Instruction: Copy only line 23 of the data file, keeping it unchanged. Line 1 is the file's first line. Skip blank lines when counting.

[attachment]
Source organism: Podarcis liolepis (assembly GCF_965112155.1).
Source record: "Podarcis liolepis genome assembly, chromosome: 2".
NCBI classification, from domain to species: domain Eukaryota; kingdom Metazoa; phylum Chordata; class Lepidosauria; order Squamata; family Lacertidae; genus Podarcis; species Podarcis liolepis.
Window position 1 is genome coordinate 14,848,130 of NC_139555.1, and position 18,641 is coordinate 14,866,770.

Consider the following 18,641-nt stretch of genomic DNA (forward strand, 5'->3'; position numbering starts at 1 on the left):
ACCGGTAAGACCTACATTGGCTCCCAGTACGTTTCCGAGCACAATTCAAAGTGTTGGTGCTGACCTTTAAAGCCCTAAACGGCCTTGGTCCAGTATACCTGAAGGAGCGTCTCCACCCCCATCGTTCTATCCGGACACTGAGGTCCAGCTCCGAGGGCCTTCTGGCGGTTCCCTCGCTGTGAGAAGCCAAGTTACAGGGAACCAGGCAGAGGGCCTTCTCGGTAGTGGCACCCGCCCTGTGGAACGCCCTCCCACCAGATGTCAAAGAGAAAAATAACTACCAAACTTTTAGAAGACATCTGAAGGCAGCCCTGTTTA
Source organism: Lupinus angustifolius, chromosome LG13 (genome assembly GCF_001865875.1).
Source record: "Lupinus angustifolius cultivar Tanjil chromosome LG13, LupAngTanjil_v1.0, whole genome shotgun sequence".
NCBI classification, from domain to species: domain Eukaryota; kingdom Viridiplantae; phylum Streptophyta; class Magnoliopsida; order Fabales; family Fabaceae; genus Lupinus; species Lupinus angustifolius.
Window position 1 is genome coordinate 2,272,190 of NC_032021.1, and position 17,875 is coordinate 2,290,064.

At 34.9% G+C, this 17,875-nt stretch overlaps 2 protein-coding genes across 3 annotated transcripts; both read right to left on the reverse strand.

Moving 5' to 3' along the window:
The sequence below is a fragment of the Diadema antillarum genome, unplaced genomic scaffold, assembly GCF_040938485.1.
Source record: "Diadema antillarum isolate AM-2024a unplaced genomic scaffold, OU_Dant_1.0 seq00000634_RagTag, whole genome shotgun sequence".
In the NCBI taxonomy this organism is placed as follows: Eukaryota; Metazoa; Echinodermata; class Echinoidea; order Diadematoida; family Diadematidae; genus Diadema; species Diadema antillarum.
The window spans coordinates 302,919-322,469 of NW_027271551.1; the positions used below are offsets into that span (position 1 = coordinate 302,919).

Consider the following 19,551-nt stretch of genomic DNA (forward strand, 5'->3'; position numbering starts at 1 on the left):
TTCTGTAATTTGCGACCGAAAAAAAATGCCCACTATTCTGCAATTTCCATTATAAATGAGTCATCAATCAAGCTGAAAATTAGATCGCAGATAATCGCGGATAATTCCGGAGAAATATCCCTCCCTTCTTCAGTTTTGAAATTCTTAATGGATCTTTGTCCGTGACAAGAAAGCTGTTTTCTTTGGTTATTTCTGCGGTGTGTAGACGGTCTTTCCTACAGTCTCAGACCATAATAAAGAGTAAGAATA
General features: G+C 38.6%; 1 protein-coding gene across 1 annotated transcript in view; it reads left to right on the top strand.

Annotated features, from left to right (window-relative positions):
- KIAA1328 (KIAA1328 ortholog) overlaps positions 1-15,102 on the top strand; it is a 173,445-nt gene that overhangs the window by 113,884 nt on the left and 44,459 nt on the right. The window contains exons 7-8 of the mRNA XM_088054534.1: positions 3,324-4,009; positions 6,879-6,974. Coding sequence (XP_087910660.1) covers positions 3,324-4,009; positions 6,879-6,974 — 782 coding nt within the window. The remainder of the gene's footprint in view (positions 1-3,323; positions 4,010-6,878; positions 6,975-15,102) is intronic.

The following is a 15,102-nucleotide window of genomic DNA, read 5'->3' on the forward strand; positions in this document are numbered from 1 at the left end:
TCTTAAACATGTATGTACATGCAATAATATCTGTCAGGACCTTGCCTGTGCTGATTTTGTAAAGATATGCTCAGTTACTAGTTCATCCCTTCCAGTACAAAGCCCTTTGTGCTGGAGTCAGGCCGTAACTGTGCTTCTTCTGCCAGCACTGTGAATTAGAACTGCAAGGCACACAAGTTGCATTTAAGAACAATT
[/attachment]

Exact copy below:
TCTTAAACATGTATGTACATGCAATAATATCTGTCAGGACCTTGCCTGTGCTGATTTTGTAAAGATATGCTCAGTTACTAGTTCATCCCTTCCAGTACAAAGCCCTTTGTGCTGGAGTCAGGCCGTAACTGTGCTTCTTCTGCCAGCACTGTGAATTAGAACTGCAAGGCACACAAGTTGCATTTAAGAACAATT